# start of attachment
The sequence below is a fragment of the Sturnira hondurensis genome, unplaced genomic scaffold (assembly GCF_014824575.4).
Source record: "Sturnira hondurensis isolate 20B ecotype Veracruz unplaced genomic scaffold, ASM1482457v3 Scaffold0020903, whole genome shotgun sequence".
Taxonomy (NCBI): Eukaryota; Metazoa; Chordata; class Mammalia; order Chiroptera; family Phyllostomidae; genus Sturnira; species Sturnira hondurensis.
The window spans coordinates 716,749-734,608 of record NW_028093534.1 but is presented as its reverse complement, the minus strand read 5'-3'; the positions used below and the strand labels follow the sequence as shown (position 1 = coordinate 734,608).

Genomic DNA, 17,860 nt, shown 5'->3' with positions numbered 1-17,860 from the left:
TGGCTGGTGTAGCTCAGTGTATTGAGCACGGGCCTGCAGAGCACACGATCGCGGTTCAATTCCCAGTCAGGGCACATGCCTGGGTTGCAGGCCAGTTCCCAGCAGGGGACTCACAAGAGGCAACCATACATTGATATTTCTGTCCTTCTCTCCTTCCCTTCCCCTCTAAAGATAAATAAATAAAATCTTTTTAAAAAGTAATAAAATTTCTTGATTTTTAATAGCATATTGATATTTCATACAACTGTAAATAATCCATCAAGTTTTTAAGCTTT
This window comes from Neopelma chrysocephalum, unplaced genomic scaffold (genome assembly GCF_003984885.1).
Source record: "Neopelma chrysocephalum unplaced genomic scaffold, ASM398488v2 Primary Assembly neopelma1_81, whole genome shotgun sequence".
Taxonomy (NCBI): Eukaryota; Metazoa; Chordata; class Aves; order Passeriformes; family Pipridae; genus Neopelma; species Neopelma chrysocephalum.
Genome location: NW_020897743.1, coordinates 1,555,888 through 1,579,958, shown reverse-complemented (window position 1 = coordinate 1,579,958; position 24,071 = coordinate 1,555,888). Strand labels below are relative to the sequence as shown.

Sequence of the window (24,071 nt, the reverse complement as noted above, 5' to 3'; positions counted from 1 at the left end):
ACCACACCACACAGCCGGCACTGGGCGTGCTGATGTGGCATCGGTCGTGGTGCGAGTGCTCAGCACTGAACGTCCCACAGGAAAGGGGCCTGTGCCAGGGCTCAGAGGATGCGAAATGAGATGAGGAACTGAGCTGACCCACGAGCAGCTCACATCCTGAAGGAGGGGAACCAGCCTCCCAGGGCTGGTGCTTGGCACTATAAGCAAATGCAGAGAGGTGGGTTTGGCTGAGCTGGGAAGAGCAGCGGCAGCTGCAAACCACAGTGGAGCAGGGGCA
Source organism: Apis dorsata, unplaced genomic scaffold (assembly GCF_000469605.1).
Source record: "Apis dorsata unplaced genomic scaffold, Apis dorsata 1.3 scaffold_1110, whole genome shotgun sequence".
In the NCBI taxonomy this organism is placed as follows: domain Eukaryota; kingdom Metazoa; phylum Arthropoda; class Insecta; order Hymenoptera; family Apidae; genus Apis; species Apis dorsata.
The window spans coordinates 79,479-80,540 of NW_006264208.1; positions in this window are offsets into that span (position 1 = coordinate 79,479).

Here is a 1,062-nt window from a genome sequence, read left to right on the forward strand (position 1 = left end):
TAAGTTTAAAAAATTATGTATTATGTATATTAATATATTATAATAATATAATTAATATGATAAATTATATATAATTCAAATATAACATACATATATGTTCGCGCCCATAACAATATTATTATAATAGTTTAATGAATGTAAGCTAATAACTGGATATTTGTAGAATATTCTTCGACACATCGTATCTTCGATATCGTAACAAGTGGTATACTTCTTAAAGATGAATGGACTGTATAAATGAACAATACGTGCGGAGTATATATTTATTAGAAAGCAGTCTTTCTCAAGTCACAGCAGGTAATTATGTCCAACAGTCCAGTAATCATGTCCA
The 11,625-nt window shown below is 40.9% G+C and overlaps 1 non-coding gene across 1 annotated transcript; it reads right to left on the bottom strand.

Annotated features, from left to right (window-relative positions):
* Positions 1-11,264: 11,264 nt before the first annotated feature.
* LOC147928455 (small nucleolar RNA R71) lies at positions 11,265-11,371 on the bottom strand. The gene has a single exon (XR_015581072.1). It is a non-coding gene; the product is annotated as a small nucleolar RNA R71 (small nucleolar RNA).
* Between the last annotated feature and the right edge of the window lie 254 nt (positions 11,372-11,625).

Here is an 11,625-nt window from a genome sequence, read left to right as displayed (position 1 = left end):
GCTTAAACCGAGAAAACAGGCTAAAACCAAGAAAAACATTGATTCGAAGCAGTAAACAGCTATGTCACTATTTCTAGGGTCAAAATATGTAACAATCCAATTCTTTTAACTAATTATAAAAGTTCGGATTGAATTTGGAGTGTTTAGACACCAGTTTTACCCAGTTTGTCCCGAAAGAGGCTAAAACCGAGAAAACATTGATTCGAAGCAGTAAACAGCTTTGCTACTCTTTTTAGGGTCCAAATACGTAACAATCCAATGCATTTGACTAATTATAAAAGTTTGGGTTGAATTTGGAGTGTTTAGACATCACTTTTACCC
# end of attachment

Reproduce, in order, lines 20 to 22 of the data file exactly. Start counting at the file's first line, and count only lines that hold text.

Annotated features, from left to right (window-relative positions):
* Positions 1-11,264: 11,264 nt before the first annotated feature.
* LOC147928455 (small nucleolar RNA R71) lies at positions 11,265-11,371 on the bottom strand. The gene has a single exon (XR_015581072.1). It is a non-coding gene; the product is annotated as a small nucleolar RNA R71 (small nucleolar RNA).